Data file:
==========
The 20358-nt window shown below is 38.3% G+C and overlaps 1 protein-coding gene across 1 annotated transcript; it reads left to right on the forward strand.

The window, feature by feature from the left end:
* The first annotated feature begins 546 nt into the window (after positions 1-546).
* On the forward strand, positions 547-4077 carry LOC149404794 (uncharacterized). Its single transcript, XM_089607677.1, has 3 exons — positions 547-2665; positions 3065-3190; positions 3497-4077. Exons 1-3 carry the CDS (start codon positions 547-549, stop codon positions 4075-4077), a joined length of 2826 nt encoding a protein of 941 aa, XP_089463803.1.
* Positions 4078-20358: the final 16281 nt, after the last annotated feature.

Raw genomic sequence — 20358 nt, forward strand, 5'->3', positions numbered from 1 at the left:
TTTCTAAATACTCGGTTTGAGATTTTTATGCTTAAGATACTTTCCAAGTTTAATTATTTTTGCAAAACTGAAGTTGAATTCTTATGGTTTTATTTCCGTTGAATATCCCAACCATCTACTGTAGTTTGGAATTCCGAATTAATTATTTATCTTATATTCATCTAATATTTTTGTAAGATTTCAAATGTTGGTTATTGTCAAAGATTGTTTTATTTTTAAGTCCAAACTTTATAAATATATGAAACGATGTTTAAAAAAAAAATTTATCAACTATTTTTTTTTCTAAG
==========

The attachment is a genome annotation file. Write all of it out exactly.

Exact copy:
The 20358-nt window shown below is 38.3% G+C and overlaps 1 protein-coding gene across 1 annotated transcript; it reads left to right on the forward strand.

The window, feature by feature from the left end:
* The first annotated feature begins 546 nt into the window (after positions 1-546).
* On the forward strand, positions 547-4077 carry LOC149404794 (uncharacterized). Its single transcript, XM_089607677.1, has 3 exons — positions 547-2665; positions 3065-3190; positions 3497-4077. Exons 1-3 carry the CDS (start codon positions 547-549, stop codon positions 4075-4077), a joined length of 2826 nt encoding a protein of 941 aa, XP_089463803.1.
* Positions 4078-20358: the final 16281 nt, after the last annotated feature.

Raw genomic sequence — 20358 nt, forward strand, 5'->3', positions numbered from 1 at the left:
TTTCTAAATACTCGGTTTGAGATTTTTATGCTTAAGATACTTTCCAAGTTTAATTATTTTTGCAAAACTGAAGTTGAATTCTTATGGTTTTATTTCCGTTGAATATCCCAACCATCTACTGTAGTTTGGAATTCCGAATTAATTATTTATCTTATATTCATCTAATATTTTTGTAAGATTTCAAATGTTGGTTATTGTCAAAGATTGTTTTATTTTTAAGTCCAAACTTTATAAATATATGAAACGATGTTTAAAAAAAAAATTTATCAACTATTTTTTTTTCTAAG